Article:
Polyp Protection

By David Blyweiss, Advanced Natural Wellness

How’s your colon? That’s probably not a question you hear very often, but it’s an important one. A healthy colon is key to good overall health. This is where the water and minerals from solid digested food is absorbed. The colon (with the liver) is also the body’s waste processing factory. If it’s not operating properly, toxins can build up and lead to some serious health issues.

The problem is that it’s often hard to tell how your colon is doing until its too late.  The most serious threat is colon cancer. Colon cancer strikes more than 108,000 Americans each year and it stems from the formation of polyps—precancerous growths that are painless and often missed unless you have a colonoscopy. They start off as benign, but can turn into cancerous tumors. Unfortunately, these tumors aren’t typically discovered until it’s too late.

In hopes of preventing future cancerous growths, polyps found during colonoscopies are snipped off and biopsied. Unfortunately though, pre-cancerous polyps often return. But scientists at the National Institute for Cancer Research in Genoa, Italy, conducted a long term study that shows the risk of pre-cancerous polyps returning after they’ve been removed can be greatly reduced. One of the keys? Taking specific antioxidants, especially selenium.

The research team studied volunteers between the ages of 25 and 75 who had already had one or more polyps removed. None of the participants had been diagnosed with any other colon problems and none were taking vitamins or mineral supplements when the study began.

The scientists randomly divided the 411 participants into two groups: Those in one group received an inactive placebo and those in the second group took a daily antioxidant supplement containing 200 mcg. of selenium, 30 mg. of zinc, 6,000 IU of vitamin A, 180 mg. of vitamin C and 30 IU of vitamin E. Even though these amounts weren’t exceptionally high, it turned out that the participants who took the supplements had a 40 percent lower incidence of polyp formation in their colons.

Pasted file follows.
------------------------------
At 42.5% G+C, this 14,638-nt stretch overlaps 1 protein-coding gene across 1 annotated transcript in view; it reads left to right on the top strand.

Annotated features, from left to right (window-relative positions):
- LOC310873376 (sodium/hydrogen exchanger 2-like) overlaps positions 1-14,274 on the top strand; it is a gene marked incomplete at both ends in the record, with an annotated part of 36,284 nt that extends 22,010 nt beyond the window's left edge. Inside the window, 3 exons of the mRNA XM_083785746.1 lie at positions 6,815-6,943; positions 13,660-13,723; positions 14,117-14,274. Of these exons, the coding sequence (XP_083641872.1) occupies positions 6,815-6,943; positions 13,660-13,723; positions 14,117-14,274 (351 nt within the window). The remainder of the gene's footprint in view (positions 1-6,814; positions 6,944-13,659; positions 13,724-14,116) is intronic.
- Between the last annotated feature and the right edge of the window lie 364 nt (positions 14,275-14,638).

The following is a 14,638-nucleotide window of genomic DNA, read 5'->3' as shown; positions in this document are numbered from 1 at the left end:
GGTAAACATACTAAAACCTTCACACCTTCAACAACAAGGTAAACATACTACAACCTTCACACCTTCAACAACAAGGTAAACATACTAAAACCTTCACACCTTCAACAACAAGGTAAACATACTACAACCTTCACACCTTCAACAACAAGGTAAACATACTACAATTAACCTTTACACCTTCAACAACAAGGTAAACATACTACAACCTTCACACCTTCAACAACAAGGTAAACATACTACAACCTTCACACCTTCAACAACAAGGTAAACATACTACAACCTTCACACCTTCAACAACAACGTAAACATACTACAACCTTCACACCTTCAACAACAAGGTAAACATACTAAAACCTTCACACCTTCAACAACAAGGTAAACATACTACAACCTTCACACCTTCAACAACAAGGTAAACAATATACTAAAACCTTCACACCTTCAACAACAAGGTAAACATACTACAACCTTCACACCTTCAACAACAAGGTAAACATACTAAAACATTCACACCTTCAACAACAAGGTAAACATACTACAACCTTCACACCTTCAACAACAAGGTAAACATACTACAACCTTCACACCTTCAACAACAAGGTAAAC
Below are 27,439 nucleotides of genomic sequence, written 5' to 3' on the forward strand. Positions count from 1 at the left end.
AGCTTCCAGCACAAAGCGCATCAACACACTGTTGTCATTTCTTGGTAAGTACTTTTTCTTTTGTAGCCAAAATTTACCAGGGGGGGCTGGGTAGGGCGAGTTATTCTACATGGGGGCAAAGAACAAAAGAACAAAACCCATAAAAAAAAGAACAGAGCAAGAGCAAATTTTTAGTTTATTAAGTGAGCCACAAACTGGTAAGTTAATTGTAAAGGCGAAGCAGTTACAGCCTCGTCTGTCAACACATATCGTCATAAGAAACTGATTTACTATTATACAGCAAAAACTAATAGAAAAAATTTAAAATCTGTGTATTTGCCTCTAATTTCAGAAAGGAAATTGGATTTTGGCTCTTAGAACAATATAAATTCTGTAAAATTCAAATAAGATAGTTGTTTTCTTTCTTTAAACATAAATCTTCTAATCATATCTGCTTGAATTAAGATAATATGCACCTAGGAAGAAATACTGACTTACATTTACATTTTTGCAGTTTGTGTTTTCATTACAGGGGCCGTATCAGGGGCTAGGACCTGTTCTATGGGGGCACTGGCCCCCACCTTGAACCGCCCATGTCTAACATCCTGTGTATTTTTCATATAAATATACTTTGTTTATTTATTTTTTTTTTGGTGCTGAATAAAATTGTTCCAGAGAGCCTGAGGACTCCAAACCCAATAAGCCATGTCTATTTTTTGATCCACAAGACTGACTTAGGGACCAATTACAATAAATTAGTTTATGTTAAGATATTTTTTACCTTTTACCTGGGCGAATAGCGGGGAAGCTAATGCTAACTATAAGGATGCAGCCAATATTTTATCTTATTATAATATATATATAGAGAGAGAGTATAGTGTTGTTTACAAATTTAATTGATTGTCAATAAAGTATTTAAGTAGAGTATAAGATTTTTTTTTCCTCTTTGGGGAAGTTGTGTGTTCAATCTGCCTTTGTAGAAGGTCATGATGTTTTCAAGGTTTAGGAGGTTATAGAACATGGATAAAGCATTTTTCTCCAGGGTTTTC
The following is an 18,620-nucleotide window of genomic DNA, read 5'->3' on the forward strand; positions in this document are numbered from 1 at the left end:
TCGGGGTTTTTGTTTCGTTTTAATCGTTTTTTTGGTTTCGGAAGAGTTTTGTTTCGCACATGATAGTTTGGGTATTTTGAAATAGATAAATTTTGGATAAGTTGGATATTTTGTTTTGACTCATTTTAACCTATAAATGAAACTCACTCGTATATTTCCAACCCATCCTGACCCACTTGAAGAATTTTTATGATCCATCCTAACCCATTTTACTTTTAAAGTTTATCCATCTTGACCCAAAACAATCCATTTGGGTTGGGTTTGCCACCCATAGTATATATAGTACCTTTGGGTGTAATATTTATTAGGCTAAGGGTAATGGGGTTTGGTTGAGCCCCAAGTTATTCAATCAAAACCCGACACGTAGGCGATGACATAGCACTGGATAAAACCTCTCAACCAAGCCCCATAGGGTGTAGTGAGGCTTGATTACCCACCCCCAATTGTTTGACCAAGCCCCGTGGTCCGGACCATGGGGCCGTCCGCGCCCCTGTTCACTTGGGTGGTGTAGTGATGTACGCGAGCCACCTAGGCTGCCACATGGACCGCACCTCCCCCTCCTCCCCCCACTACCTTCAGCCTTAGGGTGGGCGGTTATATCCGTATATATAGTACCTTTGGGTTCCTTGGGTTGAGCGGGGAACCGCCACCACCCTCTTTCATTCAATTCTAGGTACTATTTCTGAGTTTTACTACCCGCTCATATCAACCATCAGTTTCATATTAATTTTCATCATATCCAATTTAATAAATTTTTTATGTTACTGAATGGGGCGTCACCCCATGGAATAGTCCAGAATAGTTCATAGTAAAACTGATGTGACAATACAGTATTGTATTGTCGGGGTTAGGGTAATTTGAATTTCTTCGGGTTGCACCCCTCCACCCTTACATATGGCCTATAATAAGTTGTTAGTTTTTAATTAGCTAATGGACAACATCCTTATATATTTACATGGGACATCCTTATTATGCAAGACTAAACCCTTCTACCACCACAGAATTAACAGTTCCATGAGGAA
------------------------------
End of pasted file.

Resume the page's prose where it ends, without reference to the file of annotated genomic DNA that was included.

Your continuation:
Of course, this isn’t the first study to target selenium’s colon benefits. Another study of more than 1,700 people who had had precancerous polyps removed found that those  with the highest blood levels of selenium were less likely to develop polyps again.

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In another study of nearly 1,900 participants with and without colon cancer findings showed that boosting your intake of omega-3s from cold water fish such as salmon, also helps to prevent colorectal cancer. Each of the participants filled out a food questionnaire detailing the type and amounts of foods they ate over the past 12 months. Those who ate more long-chain omega-3 fatty acids had a significantly lower risk of colon cancer. In fact, the highest intake was linked to more than 35 percent less risk. These findings back up preliminary research showing that omega-3 fatty acids reduce tumor growth, suppress the formation of tiny blood vessels that feed tumors and help prevent cancer from spreading to other parts of the body.

How much is enough? I tell my patients to try and eat fatty fish at least twice a week and to take 3,600 mg. of supplemental fish oil every day, taken in divided doses. Not only does this give the maximum benefit to the colon, it also enhances overall health by reducing inflammation. Just boosting your omega-3 levels and making sure you are getting enough selenium can give your colon the protection it needs against potentially deadly polyps. It doesn’t get any simpler than that!


Irons R. Both selenoproteins and low molecular weight selenocompounds reduce colon cancer risk in mice with genetically impaired selenoprotein expression. Journal of Nutrition. 2006;136:1311-1317.

Jacobs ET. Selenium and colorectal adenoma: results of a pooled analysis. Journal of the National Cancer Institute. 2004;96:1669-1675.

Oh K. Dietary marine n-3 fatty acids in relation to risk of distal colorectal adenoma in women. Cancer Epidemiology, Biomarkers & Prevention. 2005 Apr;14(4):835-41.

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